Unemployment Clusters Across European Regions and Countries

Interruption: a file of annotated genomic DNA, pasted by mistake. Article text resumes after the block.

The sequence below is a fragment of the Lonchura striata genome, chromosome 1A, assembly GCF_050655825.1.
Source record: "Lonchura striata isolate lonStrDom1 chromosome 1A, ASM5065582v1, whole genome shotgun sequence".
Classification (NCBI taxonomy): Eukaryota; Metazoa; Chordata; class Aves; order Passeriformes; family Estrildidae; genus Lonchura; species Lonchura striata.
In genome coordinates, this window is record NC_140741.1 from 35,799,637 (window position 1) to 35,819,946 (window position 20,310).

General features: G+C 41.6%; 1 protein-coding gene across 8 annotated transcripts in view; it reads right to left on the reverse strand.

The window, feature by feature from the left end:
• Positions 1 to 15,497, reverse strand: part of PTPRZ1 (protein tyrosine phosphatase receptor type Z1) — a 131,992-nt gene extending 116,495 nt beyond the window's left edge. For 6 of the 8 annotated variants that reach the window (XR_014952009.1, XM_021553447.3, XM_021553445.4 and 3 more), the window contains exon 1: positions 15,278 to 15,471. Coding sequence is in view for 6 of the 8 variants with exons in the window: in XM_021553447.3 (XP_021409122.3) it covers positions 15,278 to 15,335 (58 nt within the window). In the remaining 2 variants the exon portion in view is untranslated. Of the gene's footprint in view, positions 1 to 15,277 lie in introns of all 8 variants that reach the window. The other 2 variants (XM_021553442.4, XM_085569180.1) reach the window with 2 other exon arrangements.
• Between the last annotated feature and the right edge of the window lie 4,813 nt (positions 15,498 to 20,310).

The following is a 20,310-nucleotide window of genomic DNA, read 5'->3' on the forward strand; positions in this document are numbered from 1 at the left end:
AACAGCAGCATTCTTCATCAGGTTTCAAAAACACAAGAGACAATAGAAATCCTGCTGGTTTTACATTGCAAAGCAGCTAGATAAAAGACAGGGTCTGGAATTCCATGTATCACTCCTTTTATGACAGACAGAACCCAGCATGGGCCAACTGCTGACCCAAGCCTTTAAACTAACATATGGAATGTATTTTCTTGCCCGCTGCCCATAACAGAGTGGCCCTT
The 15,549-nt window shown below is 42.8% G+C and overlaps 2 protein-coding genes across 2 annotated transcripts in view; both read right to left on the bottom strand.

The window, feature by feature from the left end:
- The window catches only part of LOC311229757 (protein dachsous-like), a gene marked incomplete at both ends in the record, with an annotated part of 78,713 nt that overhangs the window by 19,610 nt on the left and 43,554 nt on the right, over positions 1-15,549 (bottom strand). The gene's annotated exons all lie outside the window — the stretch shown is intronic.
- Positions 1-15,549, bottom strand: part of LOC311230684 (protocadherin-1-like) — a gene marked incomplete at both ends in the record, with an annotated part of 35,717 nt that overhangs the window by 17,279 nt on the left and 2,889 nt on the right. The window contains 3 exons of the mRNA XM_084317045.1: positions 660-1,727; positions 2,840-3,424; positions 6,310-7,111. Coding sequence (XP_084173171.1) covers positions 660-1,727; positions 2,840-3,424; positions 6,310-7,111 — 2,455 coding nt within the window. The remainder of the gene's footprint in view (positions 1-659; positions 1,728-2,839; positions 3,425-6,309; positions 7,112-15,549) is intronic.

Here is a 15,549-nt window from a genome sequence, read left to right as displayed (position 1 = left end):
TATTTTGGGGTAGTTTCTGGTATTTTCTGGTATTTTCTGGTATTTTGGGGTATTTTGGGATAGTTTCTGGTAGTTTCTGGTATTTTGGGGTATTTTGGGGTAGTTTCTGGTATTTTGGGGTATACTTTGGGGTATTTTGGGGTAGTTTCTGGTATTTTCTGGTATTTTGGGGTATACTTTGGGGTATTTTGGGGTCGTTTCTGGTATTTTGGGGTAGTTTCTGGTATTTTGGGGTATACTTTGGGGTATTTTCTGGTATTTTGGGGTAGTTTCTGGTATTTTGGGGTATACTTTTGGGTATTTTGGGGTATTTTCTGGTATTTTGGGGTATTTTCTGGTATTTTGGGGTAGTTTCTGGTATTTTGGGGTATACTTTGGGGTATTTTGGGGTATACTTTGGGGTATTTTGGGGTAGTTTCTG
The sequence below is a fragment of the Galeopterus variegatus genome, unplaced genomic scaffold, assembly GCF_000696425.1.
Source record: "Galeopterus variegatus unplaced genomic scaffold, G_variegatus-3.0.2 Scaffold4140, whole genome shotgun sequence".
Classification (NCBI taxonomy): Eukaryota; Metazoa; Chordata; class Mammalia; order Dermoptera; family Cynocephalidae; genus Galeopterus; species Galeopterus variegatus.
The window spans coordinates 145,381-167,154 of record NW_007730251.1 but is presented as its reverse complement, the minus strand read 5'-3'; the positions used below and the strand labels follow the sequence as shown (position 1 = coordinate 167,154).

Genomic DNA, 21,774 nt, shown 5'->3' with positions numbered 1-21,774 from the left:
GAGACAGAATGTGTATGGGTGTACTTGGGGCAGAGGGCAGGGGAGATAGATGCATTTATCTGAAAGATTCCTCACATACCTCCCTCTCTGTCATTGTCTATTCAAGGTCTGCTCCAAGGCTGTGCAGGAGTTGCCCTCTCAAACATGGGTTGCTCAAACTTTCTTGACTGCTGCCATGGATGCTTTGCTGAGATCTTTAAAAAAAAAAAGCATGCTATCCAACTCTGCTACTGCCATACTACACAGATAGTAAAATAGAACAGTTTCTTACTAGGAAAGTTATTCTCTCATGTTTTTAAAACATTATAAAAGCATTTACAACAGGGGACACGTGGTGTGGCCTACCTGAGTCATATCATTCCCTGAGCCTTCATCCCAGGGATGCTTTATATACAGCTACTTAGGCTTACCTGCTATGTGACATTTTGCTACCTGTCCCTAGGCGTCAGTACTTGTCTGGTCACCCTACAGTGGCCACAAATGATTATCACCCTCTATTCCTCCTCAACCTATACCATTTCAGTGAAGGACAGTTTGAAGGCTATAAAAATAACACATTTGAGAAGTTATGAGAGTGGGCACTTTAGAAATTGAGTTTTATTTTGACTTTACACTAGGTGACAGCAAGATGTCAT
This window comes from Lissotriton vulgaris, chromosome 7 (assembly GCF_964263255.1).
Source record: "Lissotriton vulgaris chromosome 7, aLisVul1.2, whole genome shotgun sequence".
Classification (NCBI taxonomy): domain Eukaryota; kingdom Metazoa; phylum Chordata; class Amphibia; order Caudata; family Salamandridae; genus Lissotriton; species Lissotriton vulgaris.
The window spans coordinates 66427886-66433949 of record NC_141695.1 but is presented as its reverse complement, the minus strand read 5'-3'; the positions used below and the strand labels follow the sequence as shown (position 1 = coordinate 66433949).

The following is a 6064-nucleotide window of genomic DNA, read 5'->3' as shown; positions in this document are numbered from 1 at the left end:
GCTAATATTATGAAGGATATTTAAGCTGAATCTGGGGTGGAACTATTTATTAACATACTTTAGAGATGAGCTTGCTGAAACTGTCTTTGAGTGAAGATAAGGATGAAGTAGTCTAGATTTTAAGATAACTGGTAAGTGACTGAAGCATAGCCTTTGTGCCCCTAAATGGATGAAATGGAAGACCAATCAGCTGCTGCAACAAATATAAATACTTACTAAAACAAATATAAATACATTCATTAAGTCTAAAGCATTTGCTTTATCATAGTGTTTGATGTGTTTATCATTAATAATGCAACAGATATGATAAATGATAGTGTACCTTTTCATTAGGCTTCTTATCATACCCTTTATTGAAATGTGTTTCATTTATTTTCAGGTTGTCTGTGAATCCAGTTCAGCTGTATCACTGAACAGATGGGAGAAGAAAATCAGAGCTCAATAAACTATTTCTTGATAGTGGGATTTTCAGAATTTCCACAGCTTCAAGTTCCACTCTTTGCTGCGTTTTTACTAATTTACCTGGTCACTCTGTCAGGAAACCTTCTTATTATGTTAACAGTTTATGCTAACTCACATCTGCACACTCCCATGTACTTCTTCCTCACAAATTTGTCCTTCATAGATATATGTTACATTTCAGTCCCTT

European regions have experienced a polarisation of their unemployment rates between 1986 and 1996, as regions with intermediate rates have moved towards either extreme. This process has been driven by changes in regional employment, only partly offset by labour force changes. Regions' outcomes have closely followed those of neighbouring regions. This is only weakly explained by regions being part of the same Member State, having a similar skill composition, or broad sectoral specialisation. Even more surprisingly, foreign neighbours matter as much as domestic neighbours. All of this suggests a reorganisation of economic activities with increasing disregard for national borders.
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